WILSON’S LOCAL PRINT AND DIGITAL COMMUNITY INSTITUTION SINCE 1896

Nash hospital holding heart health fair

Thank you for being one of our most loyal readers. Please consider supporting community journalism by subscribing.

Posted

ROCKY MOUNT — February is American Heart Month, and the Nash Heart Center is hosting its second annual Healthy Heart Fair from 10 a.m. to noon on Saturday.

This free event is being held in the lobby of the Nash Heart Center on the Nash UNC Health Care campus in Rocky Mount, and the public is invited. The first 50 attendees will receive free lipid/glucose testing.

The fair’s purpose is to educate attendees on how to reduce the risk of heart attack and stroke. Booths will be set up to provide information on nutrition and heart-healthy eating, exercising, smoking cessation and how to administer hands-only CPR. All attendees are invited to take a guided tour of the Nash Heart Center, too.

“Hospital staff members will be offering free blood pressure checks and measuring BMI (body mass index),” said Sarah Heenan, executive director of the Nash Heart Center.

According to the American Heart Association, more than 100 million adults in the United States have high blood pressure, or hypertension — nearly half of all adults — and this number is increasing, in part, due to an aging population and increased life expectancy. The association is also quick to warn that most of the time there aren’t any obvious symptoms of high blood pressure and many cases go undiagnosed.

Nash Heart Center staff will also teach guests the early warning signs and symptoms of heart attack — chest discomfort, shortness of breath, shoulder and/or arm pain, and weakness.

“Like many other diseases, heart attacks can show early signs and symptoms,” said Dr. Stephanie Martin, a cardiologist with UNC Cardiology at Nash. “That’s why it’s so important to recognize these warnings and seek treatment before major heart damage occurs. When having a heart attack, 85 percent of the damage typically occurs within the first two hours, so getting help quickly is critical.”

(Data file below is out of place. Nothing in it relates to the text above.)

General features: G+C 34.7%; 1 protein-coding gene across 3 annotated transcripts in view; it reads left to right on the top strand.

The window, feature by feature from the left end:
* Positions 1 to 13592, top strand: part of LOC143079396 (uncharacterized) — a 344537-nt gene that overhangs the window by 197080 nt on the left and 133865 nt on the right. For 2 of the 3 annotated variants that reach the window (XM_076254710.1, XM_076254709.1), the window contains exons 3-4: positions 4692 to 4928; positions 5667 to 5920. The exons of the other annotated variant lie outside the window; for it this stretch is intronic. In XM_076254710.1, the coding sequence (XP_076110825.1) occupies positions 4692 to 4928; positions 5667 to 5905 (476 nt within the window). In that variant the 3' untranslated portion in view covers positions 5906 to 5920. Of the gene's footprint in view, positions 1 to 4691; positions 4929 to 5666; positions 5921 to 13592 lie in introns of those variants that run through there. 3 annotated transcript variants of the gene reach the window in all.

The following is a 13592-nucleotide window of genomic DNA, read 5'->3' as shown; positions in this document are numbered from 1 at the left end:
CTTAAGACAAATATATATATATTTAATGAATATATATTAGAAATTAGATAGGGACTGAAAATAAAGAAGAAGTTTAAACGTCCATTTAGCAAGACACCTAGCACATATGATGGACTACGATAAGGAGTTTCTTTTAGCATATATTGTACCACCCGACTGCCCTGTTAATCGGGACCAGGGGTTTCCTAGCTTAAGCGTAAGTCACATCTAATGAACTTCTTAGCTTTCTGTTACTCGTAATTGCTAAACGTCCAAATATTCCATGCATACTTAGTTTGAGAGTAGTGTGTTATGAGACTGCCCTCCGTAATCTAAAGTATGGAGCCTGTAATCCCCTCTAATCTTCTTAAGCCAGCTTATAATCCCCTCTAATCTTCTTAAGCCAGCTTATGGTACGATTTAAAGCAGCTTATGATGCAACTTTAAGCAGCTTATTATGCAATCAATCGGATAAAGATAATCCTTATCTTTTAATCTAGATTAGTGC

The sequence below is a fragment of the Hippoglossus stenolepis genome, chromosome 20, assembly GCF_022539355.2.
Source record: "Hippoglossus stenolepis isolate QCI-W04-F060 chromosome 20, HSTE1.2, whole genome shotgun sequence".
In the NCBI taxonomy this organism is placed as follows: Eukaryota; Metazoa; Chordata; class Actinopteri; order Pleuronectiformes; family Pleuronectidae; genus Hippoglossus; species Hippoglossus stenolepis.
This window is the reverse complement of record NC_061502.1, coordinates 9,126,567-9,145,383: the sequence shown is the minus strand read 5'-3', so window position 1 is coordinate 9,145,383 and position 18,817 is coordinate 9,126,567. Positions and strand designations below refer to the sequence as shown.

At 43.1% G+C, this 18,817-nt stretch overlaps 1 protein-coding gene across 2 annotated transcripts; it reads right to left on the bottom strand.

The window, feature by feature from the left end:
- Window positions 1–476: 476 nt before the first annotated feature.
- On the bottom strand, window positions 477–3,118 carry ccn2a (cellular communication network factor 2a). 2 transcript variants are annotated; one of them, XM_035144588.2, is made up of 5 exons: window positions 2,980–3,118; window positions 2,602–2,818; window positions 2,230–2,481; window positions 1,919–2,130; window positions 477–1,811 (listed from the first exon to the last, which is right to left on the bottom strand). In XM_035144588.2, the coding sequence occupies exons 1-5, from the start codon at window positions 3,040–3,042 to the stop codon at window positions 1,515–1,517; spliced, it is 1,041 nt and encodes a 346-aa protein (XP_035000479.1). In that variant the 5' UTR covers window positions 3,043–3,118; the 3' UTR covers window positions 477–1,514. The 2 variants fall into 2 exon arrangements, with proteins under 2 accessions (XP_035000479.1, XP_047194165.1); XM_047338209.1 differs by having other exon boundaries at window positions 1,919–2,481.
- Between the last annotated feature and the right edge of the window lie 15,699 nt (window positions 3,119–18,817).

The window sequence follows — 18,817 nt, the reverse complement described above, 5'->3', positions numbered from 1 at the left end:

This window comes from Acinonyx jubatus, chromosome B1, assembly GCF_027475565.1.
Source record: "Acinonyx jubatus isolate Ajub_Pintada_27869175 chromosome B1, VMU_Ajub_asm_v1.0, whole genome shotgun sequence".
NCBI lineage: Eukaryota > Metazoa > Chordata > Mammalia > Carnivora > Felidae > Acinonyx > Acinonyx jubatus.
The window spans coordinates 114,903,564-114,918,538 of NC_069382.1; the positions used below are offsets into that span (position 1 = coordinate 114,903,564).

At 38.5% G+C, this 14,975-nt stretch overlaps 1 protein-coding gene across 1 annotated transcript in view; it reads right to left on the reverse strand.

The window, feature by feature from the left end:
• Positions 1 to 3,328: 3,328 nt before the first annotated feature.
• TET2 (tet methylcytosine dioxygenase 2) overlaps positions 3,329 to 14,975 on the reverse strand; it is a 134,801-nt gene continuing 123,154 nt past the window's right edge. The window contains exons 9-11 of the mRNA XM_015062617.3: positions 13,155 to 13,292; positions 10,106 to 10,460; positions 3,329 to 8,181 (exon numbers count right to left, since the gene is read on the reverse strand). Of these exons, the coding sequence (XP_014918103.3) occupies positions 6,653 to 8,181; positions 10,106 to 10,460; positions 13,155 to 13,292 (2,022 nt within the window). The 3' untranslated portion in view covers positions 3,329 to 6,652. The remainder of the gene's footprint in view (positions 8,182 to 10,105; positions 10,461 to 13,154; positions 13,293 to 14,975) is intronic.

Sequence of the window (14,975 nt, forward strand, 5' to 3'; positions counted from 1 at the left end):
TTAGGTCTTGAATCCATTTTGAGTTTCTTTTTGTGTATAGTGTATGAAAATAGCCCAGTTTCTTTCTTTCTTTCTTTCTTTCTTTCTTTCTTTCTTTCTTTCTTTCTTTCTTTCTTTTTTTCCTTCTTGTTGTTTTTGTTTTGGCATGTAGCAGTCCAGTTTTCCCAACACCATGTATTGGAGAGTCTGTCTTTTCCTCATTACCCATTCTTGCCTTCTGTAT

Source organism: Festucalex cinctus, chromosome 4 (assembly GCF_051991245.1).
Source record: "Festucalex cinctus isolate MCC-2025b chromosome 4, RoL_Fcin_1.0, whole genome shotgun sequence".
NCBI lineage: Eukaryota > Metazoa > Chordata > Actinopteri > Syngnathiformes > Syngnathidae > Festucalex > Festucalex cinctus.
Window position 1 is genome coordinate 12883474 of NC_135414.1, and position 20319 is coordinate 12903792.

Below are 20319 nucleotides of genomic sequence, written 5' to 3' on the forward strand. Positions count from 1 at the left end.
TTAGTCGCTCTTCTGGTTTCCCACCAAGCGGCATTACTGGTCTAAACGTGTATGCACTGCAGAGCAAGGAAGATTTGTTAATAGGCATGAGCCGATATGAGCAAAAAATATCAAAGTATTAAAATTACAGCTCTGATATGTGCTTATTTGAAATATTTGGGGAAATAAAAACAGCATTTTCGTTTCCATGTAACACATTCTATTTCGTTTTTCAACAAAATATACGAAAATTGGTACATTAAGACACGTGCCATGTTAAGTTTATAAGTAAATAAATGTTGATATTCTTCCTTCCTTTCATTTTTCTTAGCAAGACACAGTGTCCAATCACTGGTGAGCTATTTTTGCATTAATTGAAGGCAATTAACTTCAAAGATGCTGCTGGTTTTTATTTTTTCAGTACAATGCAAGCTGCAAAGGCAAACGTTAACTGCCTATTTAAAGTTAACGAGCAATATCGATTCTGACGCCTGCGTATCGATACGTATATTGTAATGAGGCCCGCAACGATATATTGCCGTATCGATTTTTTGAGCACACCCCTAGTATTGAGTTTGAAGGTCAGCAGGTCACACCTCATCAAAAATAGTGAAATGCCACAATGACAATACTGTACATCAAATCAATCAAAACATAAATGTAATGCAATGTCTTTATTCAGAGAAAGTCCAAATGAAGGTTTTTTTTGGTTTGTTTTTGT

Martin will be answering visitors’ questions at the Healthy Heart Fair. She adds, “Much of the advice heart doctors can offer is common sense, but it bears repeating since every positive change, no matter how small, works toward preventing a heart attack or reducing the damage it can cause.”

She offers a few general tips for maintaining good heart health:

• 1. Stay at a healthy weight and keep belly fat at a minimum. “Extra weight, especially around the midsection, increases the risk for heart disease and other diseases, such as diabetes.”

• 2. Get plenty of exercise and avoid sitting for too many hours at a time. “All physical activities, even simple exercises and walking, greatly decrease your risk of heart disease. Shoot for 30 minutes a day, but never miss an opportunity. Park your car in a spot that will force you to walk, take the stairs if you’re able, and keep moving.”

• 3. Avoid tobacco. “Most folks know smoking is bad for the lungs; it’s also bad for the cardiovascular system. Secondhand smoke should be avoided, too.”

The American Heart Association reports that cardiovascular diseases remain the leading cause of death in the United States and the world.

For more information about the Healthy Heart Fair or the Nash Heart Center, contact Sarah Heenan at 252-962.-330, email sarah.heenan@unchealth.unc.edu or visit nashunchealthcare.org.

Comments